At the tail end of August we learned that Mario Kart Tour would land on Android on September 25th, and early this morning, the racer was officially released on the Play Store. Now, the thing to remember is that this is a game that has been delayed more than a few times, with announced dates coming and going, and now that I've played the end product, it's clear why. At its core, Mario Kart Tour is yet another bland gacha game with a famous brand slapped on top, but things get much worse than this, so strap in, because this ride's about to get very bumpy.

Mario Kart Tour trailer

First and foremost, if you were hoping for a quality Mario Kart game on mobile, this is not it. On the surface, things appear to be fine, so if you're judging the game by the trailer above, everything seems to be in order, but once you actually install the game, you'll quickly see why I've labeled this release as the worst Mario Kart title in the history of the series.

My experience began with the game forcing me to sign in with a Nintendo account. As far as I can tell, there's no way to play the game otherwise, which is an extremely shady way to force people into signing up for the account. Once signed in, the very first thing you'll do is open a loot crate to unlock your first character. Once you finish the first race in the forced tutorial, you'll have to open another loot box. And guess what happens after you finish your first Tour when you finish this forced tutorial, yep, you open another loot box. Anyone notice a pattern yet? It's almost like Nintendo is conditioning people to open loot boxes before they reach the end of the tutorial, but nah, Nintendo wouldn't push clear gambling mechanics in a children's game rated "E" for everyone, would it?

Yep, nothing wrong here, now sign up and don't think about it

Sadly finishing the forced tutorial is only the start of the game's problems. Something to keep in mind is that this is a single-player affair for now. While there is an icon in the game's menu that states multiplayer is "inbound," for now all you get to race against is an AI disguised as real players, with the game going so far as to display real player names above these bots. Also, despite the fact that this a single-player game for now, an always-online connection is required.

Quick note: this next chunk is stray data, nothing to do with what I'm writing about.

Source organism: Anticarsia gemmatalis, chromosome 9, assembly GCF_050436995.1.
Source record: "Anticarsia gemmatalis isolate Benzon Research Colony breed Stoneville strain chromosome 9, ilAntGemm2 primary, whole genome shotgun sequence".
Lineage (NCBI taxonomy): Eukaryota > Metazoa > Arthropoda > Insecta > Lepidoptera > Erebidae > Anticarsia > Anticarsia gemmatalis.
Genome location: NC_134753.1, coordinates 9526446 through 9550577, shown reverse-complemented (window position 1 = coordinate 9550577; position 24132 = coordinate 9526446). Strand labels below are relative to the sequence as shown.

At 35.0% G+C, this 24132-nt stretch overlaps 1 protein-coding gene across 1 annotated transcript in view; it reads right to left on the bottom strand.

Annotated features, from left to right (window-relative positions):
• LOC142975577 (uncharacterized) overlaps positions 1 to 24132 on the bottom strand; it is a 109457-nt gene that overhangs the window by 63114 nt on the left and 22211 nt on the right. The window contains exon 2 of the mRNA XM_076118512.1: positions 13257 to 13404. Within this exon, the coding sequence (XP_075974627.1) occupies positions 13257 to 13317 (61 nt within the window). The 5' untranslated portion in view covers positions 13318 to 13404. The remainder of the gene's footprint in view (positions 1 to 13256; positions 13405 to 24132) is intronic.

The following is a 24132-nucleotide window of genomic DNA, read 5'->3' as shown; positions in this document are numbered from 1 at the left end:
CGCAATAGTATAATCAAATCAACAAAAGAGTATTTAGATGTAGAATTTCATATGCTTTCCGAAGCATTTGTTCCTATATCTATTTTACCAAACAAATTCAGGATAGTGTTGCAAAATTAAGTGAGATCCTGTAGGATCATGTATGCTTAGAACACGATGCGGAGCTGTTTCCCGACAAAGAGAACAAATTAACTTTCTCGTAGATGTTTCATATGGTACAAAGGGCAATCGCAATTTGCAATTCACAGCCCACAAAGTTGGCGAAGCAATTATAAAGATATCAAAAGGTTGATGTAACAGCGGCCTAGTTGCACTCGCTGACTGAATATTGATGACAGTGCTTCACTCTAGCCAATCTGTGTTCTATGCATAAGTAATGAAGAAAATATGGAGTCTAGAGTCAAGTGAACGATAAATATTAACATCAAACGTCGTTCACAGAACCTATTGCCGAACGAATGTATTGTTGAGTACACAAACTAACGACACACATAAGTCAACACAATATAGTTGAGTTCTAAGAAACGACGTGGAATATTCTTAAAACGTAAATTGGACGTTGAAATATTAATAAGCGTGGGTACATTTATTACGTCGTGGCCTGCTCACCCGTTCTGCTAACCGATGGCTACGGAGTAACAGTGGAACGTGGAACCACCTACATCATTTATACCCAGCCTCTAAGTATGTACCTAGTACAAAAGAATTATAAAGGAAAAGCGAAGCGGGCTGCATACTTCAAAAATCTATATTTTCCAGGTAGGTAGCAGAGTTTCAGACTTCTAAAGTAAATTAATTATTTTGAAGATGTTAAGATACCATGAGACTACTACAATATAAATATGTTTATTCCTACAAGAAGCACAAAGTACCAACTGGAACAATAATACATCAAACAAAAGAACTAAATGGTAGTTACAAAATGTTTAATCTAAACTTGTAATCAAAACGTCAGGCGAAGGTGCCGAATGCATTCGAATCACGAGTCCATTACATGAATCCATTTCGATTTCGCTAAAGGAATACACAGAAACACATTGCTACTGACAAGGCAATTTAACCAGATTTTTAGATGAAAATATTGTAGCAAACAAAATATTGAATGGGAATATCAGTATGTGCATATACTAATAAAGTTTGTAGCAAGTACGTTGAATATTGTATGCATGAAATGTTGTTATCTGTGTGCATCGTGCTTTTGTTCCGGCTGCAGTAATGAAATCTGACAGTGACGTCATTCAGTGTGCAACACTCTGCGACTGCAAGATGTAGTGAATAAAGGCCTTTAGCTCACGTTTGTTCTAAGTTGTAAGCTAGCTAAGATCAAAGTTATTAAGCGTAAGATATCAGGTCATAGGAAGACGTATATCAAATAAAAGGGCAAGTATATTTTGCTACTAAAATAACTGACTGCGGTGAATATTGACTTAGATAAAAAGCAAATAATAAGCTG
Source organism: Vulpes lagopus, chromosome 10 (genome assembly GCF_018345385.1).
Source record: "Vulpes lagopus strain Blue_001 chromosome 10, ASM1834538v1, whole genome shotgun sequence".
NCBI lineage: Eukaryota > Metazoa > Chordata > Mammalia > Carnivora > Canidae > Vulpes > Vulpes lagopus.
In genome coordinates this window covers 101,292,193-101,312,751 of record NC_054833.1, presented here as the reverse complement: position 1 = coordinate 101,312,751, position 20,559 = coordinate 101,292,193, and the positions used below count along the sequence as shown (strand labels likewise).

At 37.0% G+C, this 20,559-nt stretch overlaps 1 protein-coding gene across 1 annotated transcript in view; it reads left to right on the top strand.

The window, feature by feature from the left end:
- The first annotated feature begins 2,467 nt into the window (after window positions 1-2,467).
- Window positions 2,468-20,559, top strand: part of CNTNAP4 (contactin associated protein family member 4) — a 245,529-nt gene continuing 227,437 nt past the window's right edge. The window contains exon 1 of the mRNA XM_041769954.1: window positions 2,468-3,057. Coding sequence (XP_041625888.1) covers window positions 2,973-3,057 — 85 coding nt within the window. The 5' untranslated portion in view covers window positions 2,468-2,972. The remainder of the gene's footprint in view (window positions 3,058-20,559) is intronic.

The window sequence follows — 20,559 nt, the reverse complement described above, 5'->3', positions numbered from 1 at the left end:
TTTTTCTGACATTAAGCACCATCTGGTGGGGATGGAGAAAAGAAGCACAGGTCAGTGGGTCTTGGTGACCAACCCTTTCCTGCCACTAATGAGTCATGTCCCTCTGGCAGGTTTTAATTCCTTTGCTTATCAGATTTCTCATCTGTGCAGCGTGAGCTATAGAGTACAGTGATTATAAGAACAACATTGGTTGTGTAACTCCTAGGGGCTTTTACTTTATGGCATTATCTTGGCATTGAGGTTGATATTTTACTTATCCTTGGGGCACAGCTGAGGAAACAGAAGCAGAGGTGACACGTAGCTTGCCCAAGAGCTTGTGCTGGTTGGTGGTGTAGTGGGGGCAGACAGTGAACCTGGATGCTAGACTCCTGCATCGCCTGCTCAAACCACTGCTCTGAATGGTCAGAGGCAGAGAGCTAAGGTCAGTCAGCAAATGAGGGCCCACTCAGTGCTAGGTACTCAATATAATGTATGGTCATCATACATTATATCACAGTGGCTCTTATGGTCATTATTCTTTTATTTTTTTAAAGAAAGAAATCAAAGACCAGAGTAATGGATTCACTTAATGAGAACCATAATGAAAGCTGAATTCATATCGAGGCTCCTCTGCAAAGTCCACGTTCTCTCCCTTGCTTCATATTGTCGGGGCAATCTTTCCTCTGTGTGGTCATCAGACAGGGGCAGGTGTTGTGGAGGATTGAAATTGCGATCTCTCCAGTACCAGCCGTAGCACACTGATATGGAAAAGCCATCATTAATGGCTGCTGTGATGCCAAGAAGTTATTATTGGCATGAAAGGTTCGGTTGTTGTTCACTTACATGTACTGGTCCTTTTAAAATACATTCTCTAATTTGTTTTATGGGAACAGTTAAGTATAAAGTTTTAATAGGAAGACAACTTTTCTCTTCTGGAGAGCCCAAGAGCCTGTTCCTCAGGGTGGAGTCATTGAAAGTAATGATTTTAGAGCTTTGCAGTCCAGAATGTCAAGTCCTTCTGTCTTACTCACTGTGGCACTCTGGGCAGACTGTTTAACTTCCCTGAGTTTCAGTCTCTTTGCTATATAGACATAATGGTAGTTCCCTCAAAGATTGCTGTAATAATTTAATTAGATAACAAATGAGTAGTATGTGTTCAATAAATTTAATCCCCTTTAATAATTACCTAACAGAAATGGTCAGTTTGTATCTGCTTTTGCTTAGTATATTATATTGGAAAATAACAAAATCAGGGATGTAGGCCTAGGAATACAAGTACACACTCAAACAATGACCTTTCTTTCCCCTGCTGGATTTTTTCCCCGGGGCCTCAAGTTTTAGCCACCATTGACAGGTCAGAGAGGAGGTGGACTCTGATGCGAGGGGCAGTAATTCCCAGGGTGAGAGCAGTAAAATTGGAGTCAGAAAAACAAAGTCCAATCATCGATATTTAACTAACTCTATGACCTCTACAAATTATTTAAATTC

Multiplayer "inbound"

One thing to note is that the stamina system that made an appearance during the beta in May is now gone, replaced with an optional monthly subscription called Gold Pass. This pass will run you $4.99 a month, and you'll receive a few extra items such as new racers, new carts, and of course in-game currency — what a deal.

Who wouldn't want to pay $4.99 a month for the worst Mario Kart game in existence

Speaking of currency, Mario Kart Tour contains two different kinds. There are Coins, and then there are Rubies. Rubies can be purchased outright with real money, and the in-app purchases for these Rubies range all the way up to $69.99 per item. The Coins, on the other hand, offer a much more nefarious means to earn them through the shop. Instead of being able to purchase them outright, you have to race to collect them in a mode called Coin Rush, which means you aren't even guaranteed any particular amount of Coins despite having to pay your hard-earned Rubies for a chance to race in this mode.

Look at all of that shiny currency

So now that I've covered a few of the major issues with the game's design and its monetization, it's time to talk about the actual racing, you know, the entire point of playing the game. Let's just say it's not great. There's no controller support to be found, which means we are all stuck with the touchscreen controls. These controls are garbage. In fact, they are so bad that Smart Steering is on by default, which is essentially steering assistance. With this option on or off, there is no way to perform drifts manually. If you'd like to perform drifts on command, you'll have to select the Manual Drift mode in the options, but this is even worse than the regular steering mode since you can't turn and can only drift.

Here's the different control methods on offer

Of course, the controls aren't the only problem with the gameplay. This is a portrait game, which visually cuts off the majority of each track, making it difficult to know what's around each corner, which means memorization of tracks will be the winning strategy. While memorizing tracks in any racing game is always a good idea, I'm definitely not a fan of being forced to do so because of poor design choices that cater to a very specific audience.

The portrait view is awful

It would seem that no matter where you turn, Mario Kart Tour fails on every front. Not only is this a children's a game stuffed with gambling mechanics, but the core racing gameplay also sucks. There's no online racing, a major feature of the series, and you're forced to sign-in with a Nintendo account just to play. It doesn't help that the title is always online despite the fact that it's currently a single-player game, and then you have the ridiculous monthly subscription, not to mention multiple currencies and a bunch of in-app purchases, which clearly doesn't help the situation. The only redeeming feature is the game's graphics, but that's hardly enough to keep people interested. Honestly, it's my recommendation that everyone stays far away from Mario Kart Tour. There's absolutely nothing of worth to see here folks, but I can't say it was unexpected.